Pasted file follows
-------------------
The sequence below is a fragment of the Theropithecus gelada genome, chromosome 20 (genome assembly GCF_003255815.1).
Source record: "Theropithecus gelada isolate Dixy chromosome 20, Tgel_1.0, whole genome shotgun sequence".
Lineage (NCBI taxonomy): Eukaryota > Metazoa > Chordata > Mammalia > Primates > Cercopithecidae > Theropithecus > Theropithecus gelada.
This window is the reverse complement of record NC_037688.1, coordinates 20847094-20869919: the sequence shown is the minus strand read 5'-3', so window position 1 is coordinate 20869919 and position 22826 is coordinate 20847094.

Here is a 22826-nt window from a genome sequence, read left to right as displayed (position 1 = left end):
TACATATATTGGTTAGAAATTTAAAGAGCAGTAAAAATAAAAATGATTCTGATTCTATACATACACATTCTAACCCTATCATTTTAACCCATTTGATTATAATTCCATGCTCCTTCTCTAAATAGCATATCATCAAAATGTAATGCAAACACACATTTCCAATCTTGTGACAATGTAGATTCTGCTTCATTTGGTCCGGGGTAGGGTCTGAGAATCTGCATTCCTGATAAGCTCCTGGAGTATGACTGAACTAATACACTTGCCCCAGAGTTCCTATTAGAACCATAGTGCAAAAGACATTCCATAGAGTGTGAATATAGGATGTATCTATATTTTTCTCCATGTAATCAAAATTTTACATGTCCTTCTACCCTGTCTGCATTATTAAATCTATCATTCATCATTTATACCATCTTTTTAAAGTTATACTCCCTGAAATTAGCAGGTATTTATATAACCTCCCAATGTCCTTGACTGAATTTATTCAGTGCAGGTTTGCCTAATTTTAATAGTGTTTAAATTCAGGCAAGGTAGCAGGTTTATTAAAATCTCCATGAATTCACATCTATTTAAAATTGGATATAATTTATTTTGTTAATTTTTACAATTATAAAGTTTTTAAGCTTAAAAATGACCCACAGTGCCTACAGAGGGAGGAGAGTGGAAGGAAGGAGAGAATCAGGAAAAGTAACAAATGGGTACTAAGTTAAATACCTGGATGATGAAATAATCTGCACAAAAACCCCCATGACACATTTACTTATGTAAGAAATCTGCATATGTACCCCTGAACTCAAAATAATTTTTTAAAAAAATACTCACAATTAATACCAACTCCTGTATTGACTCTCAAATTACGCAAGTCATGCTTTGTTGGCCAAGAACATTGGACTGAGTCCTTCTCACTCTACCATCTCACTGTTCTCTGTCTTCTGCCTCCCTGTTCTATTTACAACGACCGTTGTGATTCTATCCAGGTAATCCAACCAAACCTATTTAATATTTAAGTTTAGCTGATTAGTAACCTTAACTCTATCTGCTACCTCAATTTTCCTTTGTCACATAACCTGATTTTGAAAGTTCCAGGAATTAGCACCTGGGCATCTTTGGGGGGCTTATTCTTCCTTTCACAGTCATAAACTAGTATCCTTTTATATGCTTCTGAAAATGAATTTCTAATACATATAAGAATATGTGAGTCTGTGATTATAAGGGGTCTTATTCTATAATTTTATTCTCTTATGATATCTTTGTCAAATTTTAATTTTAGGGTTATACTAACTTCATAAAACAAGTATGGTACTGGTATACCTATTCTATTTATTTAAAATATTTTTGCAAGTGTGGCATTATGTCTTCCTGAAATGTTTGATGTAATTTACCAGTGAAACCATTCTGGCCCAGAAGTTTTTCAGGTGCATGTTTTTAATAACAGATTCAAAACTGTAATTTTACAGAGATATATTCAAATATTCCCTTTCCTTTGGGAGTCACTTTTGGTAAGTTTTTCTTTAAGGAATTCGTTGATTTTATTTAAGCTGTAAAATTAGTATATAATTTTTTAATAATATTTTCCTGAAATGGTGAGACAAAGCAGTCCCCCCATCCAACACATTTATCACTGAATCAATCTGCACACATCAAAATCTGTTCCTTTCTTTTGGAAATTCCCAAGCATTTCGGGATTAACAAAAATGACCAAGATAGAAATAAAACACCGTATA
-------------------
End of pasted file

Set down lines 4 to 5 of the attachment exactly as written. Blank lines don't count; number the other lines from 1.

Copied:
This window is the reverse complement of record NC_037688.1, coordinates 20847094-20869919: the sequence shown is the minus strand read 5'-3', so window position 1 is coordinate 20869919 and position 22826 is coordinate 20847094.

Here is a 22826-nt window from a genome sequence, read left to right as displayed (position 1 = left end):